The Pensions and Lifetime Savings Association (PLSA)’s Defined Benefit Task Force says that employers should be permitted to walk away from their pension obligations without having to pay the full buyout costs where trustees believe it would be in members’ interests to give up the employer covenant in exchange for an upfront cash injection. Benefits in these schemes would then be standardised and the assets and liabilities pooled in new “superfunds”.
Before contemplating desperate measures, policymakers would need to be convinced that we live in desperate times. The PLSA emphasises that, in many schemes, the risk of members getting less than 100p in the pound is high. Putting a number on it makes the story stronger, and it was widely reported that “three million savers in defined benefit pension schemes only have a 50/50 chance of receiving the payouts they were promised” (these words are from the BBC website). This headline might have looked less scary if it had quoted the PLSA report and referred to members’ prospects “of seeing their benefits paid in full”: a large chance of losing something does not equal a large chance of losing everything.
Where does this killer fact come from?
- The PLSA’s report states that there are three million members in schemes assigned the Covenant Group 3 (CG3, “tending to weak”) or Covenant Group 4 (CG4, “weak”) grading by the Pensions Regulator. We haven’t found this figure in any of the Regulator’s publications, but the PLSA’s figure looks in the right ballpark.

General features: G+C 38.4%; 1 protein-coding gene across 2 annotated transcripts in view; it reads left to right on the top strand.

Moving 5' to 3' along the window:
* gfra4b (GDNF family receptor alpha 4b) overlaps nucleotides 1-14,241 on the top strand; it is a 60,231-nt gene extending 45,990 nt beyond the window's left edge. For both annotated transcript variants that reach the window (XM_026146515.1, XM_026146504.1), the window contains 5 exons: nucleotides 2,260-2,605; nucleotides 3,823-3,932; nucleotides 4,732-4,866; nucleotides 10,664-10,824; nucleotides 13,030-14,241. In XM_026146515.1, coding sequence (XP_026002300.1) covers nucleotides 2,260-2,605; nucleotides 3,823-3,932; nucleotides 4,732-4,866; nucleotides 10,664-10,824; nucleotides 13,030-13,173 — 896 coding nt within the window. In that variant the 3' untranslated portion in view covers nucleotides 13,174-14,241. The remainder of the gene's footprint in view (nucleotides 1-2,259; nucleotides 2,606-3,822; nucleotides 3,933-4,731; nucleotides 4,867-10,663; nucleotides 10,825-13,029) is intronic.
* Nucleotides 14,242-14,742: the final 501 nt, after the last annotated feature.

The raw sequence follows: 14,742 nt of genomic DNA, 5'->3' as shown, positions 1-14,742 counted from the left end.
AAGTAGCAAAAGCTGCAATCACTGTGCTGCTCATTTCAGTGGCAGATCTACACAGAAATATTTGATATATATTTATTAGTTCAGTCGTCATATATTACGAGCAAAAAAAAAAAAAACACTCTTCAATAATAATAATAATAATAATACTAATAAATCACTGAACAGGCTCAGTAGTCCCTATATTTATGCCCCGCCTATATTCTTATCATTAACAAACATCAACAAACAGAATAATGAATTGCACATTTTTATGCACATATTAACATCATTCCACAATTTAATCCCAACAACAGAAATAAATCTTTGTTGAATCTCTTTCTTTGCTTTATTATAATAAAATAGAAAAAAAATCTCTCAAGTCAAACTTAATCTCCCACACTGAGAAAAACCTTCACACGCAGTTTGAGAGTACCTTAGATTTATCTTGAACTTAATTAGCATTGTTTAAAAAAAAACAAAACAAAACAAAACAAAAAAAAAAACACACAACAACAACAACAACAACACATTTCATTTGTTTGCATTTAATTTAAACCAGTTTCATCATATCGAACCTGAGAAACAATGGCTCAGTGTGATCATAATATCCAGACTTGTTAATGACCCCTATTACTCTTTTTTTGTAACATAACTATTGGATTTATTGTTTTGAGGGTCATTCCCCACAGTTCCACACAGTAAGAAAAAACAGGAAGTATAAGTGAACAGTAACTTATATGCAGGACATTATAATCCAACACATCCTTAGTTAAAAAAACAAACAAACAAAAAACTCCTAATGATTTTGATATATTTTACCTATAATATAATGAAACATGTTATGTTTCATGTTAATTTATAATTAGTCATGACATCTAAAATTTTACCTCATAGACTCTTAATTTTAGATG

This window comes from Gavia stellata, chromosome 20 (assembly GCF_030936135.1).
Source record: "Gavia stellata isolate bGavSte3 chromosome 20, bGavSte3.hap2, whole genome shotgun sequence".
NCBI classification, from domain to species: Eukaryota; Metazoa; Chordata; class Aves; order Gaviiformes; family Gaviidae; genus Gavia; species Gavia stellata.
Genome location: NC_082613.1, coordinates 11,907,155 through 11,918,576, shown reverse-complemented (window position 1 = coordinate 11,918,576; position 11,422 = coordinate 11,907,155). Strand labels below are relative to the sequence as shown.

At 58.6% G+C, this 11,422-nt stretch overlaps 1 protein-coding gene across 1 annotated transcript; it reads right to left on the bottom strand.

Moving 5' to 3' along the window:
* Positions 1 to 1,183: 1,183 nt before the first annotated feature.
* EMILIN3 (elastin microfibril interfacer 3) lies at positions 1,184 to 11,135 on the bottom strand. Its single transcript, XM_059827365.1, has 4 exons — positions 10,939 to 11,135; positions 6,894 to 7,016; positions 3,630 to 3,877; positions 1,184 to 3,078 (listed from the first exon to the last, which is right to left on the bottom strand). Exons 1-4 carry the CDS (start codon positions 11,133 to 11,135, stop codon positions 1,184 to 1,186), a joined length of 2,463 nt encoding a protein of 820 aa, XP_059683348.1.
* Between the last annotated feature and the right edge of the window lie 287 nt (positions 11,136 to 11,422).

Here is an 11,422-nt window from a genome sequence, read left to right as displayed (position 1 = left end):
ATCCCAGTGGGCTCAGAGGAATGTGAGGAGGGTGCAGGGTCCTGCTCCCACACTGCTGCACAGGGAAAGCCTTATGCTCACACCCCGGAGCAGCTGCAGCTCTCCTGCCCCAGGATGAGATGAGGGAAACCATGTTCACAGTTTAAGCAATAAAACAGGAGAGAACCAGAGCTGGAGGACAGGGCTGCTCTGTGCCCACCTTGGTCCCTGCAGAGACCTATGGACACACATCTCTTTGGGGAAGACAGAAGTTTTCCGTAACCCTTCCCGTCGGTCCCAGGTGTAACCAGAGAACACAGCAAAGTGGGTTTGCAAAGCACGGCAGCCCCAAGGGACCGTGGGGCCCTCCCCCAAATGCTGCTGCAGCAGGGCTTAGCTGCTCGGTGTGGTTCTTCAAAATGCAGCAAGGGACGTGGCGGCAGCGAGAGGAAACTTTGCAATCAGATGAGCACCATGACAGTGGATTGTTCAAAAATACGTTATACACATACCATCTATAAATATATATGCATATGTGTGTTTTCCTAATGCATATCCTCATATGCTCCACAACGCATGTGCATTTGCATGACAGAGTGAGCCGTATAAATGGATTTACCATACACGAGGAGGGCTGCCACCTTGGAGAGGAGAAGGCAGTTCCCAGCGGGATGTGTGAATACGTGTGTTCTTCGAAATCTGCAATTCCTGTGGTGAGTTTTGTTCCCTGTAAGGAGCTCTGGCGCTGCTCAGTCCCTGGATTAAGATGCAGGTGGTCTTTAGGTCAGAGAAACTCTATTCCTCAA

- Modelling that the Taskforce commissioned from Gazelle Corporate Finance last year concluded: “Members supported by CG3 and CG4 sponsors essentially have approximately a 50:50 chance or less of reaching a safe outcome [defined as fully funding on a solvency basis] within 30 years.”
A “50:50 chance or less” is worse than the widely reported “50:50 chance”. (The actual modelling quotes a 52% chance of reaching solvency for the average scheme sponsored by a CG3 employer, with a further 8% chance of being neither fully solvent nor failed after 30 years – though the solvency figure for CG4 schemes is a mere 32%.) On the other hand, many members’ chances of avoiding a benefit haircut will be better than their scheme’s chance of staying the course: where schemes do fail, some of their current members will have died in the meantime, having received full benefits throughout their retirement. For example, Gazelle told the PLSA that CG3 schemes have a 37% change of sponsor default within 30 years, but less than half this within 10 years.
The PLSA commissioned an independent review of Gazelle’s model. The reviewer, Louise Pryor FIA, advised that “by extrapolating from the illustrative case studies to the scheme landscape”, the model could “arrive at a very approximate estimate of the overall risk” but “would caution against relying on the absolute value of any results”. “Like all models”, she noted, “… the results it produces are highly dependent on the assumptions that have been made”.
The Pensions Regulator’s prognosis appears rosier than the PLSA’s headline – perhaps due to some mixture of different (not necessarily better) modelling assumptions and assessing default at the member level. The Regulator’s Fiona Frobisher told a recent Society of Pension Professionals conference that CG4 members mostly receive their full benefits in more than 50% of modelled scenarios. That figure should be higher for CG3 schemes, in which case the three million members’ average chance of receiving their full benefits would be greater than their chance of winning a coin toss.